The latest variant of Agusta Westland’s AW101 medium-lift helicopter is appearing at the Paris Air Show for the first time here this week, raising the new variant’s international profile and helping the manufacturer promote new business with the likes of Fittipaldi Aircraft, a joint venture between car racing legend Emerson Fittipaldi and investment bank State Capital.
Paris Air Show » June 15, 2009
Saft has been selected to supply batteries for both China’s AVIC ARJ21 regional jet and its Russian competitor, the Sukhoi Superjet. The company is already set to provide the Lockheed Martin F-35 Lightning II with batteries for the low-rate initial production phase.
Never forgetting who it is working for, Lockheed Martin Aeronautics has stepped up a gear in its mission to reduce the costs of operating aging aircraft and weapons systems, as countries strive to cope with deflating economies. Its solution is what it calls global sustainment.
Korean Air has selected Pratt & Whitney’s PW4170 Advantage70 engine to power six new Airbus A330s it has on order. The contract, valued at some $300 million, includes two spare turbofans. Korean Air in February placed a new firm order with Airbus for six more A330-200s, the first for the new 238-metric-ton increased takeoff weight version of the twin-engine widebody, offering an extended flying range of up to 7,200 nm.
Piaggio has received three firm orders for the P.180 Avanti II twin turboprop–two from the United Arab Emirates military and another from Susi Air in Indonesia. The UAE air force will use its Avanti IIs for transportation of specialized staff and medical evacuation. An ambulance kit enables quick reconfiguration. The aircraft come with a complete integrated logistics support package, including training for pilots and maintenance technicians.
Safran and General Electric are stepping up activities at their newly formed nacelle joint venture with the appointment of Steve Walters as president. The Cincinnati-based alliance between Safran subsidiary Aircelle and GE’s Middle River Aircraft Systems business was launched in December 2008.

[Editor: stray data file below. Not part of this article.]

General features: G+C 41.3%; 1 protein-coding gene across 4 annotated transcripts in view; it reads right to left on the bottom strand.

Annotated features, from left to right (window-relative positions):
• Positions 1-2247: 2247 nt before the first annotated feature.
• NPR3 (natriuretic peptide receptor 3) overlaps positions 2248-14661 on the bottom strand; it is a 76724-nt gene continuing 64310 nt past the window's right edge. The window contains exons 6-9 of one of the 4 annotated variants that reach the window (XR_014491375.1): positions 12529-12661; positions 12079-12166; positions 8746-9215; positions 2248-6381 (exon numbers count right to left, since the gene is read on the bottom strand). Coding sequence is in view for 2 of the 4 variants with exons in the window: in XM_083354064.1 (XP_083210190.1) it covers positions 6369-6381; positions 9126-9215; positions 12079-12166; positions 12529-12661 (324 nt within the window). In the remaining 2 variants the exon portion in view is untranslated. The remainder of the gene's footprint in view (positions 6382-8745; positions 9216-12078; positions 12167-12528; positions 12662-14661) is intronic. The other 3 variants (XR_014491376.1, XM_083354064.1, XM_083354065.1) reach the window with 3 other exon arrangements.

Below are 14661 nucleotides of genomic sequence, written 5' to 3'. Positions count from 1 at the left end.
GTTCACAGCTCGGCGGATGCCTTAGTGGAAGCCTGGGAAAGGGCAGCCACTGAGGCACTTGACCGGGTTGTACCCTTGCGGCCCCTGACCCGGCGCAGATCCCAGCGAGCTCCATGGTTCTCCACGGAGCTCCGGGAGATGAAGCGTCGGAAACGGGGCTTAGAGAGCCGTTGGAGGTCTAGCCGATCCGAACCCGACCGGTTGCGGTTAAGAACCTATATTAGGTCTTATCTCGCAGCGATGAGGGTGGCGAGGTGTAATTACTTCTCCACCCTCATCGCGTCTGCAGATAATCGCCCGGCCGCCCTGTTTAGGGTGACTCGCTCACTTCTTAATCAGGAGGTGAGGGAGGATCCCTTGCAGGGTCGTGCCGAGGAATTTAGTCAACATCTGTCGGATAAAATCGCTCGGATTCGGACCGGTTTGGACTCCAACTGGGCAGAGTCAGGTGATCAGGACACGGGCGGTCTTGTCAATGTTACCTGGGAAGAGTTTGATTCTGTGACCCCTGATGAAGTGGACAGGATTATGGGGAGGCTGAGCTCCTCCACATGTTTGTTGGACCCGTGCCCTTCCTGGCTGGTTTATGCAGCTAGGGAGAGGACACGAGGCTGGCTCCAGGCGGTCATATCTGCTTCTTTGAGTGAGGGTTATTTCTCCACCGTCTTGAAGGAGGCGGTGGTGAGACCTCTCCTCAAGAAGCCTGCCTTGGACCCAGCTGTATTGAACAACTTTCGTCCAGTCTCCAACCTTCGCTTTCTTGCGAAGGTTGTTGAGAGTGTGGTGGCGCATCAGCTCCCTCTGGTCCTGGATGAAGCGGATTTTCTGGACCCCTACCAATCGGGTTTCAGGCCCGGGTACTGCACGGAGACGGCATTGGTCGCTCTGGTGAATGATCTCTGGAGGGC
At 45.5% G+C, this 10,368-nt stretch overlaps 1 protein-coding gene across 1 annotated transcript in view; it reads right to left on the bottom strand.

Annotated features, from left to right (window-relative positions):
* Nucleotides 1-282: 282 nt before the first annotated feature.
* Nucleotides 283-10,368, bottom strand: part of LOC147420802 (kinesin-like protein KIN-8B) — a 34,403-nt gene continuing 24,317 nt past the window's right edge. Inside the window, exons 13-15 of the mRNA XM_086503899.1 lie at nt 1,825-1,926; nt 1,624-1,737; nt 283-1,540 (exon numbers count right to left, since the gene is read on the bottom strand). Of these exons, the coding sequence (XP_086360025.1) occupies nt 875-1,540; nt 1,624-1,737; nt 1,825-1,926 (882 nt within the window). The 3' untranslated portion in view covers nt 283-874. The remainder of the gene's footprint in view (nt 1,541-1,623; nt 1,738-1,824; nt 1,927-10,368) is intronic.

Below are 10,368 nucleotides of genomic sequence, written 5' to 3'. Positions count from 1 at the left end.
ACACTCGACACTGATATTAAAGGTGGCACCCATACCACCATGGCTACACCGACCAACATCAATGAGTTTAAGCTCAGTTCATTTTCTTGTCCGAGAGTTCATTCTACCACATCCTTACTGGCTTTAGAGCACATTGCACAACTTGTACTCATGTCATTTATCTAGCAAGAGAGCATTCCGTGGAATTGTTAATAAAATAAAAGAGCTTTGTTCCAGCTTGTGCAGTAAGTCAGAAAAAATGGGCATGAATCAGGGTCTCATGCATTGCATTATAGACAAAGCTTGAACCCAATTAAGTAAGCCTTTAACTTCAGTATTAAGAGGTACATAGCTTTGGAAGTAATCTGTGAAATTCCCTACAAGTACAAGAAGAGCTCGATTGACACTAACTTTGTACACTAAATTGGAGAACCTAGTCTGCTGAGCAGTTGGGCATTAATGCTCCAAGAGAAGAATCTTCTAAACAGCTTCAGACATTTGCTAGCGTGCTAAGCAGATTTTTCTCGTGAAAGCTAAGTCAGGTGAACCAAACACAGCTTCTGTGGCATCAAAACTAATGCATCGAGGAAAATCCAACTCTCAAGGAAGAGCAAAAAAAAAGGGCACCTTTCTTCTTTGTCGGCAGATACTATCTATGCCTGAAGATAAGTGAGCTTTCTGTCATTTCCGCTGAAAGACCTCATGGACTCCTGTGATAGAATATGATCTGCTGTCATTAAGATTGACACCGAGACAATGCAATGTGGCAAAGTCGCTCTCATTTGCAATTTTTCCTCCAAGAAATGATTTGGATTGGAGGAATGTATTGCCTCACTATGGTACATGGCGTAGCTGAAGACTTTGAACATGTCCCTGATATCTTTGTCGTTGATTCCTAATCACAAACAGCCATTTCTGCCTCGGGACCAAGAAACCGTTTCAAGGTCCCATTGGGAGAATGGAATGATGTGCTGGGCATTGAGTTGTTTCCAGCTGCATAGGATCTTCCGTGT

There is an upside to the decline in airliner orders, according to Airbus CEO Thomas Enders. “Airlines don’t like waiting seven years for delivery,” he explained at an EADS press conference in Paris on Saturday.
Lockheed Martin can deliver C-130J military transports to the nations affected by the A400M debacle within 36 months, on a sale or lease basis. Longer-term, LM continues to study an “Extra Large” version of the C-130 that could offer the same fuselage cross section as the European airlifter.
This week’s historic Paris Air Show may yet deliver its usual share of surprises, but one apparent certainty is that very few of the exhibitors are likely to go home richer off the back of new orders announced here at Le Bourget. That certainly seems to be true of the commercial air transport sector, but there is some prospect of two important deals being sealed on the military side.
Defense ministers from the seven A400M partner nations are heading for Seville next week for a crucial meeting with the EADS and Airbus leadership. French Defense Minister Herve Morin urged the airframer to be “transparent and precise” about the extent of delays to the troubled European airlifter.